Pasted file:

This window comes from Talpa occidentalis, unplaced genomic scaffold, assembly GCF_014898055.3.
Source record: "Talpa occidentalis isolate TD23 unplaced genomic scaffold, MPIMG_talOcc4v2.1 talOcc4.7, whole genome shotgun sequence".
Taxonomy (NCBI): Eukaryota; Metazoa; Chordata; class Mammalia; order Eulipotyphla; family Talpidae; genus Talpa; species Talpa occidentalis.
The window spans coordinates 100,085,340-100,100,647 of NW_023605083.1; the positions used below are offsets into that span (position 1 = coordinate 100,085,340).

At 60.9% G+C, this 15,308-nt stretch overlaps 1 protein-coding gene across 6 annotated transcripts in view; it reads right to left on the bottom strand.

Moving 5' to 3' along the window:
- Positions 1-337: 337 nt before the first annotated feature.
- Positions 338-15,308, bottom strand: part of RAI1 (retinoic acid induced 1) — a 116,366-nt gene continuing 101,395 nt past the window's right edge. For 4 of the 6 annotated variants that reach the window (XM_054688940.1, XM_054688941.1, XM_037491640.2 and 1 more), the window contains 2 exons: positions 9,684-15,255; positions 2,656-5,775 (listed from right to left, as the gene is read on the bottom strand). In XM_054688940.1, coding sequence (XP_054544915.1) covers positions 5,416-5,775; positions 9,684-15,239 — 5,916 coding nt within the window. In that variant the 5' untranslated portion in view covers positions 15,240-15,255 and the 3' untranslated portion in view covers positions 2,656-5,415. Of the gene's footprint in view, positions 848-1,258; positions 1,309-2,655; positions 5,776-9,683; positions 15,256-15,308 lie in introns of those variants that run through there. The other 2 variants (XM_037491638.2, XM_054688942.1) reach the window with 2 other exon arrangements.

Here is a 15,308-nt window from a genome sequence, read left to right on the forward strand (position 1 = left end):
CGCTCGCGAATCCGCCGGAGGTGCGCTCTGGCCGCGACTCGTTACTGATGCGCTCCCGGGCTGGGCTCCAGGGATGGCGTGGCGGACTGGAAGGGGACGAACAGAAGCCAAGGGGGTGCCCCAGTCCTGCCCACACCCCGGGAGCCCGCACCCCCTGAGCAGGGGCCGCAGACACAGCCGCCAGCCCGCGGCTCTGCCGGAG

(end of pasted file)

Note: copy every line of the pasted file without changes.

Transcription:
This window comes from Talpa occidentalis, unplaced genomic scaffold, assembly GCF_014898055.3.
Source record: "Talpa occidentalis isolate TD23 unplaced genomic scaffold, MPIMG_talOcc4v2.1 talOcc4.7, whole genome shotgun sequence".
Taxonomy (NCBI): Eukaryota; Metazoa; Chordata; class Mammalia; order Eulipotyphla; family Talpidae; genus Talpa; species Talpa occidentalis.
The window spans coordinates 100,085,340-100,100,647 of NW_023605083.1; the positions used below are offsets into that span (position 1 = coordinate 100,085,340).

At 60.9% G+C, this 15,308-nt stretch overlaps 1 protein-coding gene across 6 annotated transcripts in view; it reads right to left on the bottom strand.

Moving 5' to 3' along the window:
- Positions 1-337: 337 nt before the first annotated feature.
- Positions 338-15,308, bottom strand: part of RAI1 (retinoic acid induced 1) — a 116,366-nt gene continuing 101,395 nt past the window's right edge. For 4 of the 6 annotated variants that reach the window (XM_054688940.1, XM_054688941.1, XM_037491640.2 and 1 more), the window contains 2 exons: positions 9,684-15,255; positions 2,656-5,775 (listed from right to left, as the gene is read on the bottom strand). In XM_054688940.1, coding sequence (XP_054544915.1) covers positions 5,416-5,775; positions 9,684-15,239 — 5,916 coding nt within the window. In that variant the 5' untranslated portion in view covers positions 15,240-15,255 and the 3' untranslated portion in view covers positions 2,656-5,415. Of the gene's footprint in view, positions 848-1,258; positions 1,309-2,655; positions 5,776-9,683; positions 15,256-15,308 lie in introns of those variants that run through there. The other 2 variants (XM_037491638.2, XM_054688942.1) reach the window with 2 other exon arrangements.

Here is a 15,308-nt window from a genome sequence, read left to right on the forward strand (position 1 = left end):
CGCTCGCGAATCCGCCGGAGGTGCGCTCTGGCCGCGACTCGTTACTGATGCGCTCCCGGGCTGGGCTCCAGGGATGGCGTGGCGGACTGGAAGGGGACGAACAGAAGCCAAGGGGGTGCCCCAGTCCTGCCCACACCCCGGGAGCCCGCACCCCCTGAGCAGGGGCCGCAGACACAGCCGCCAGCCCGCGGCTCTGCCGGAG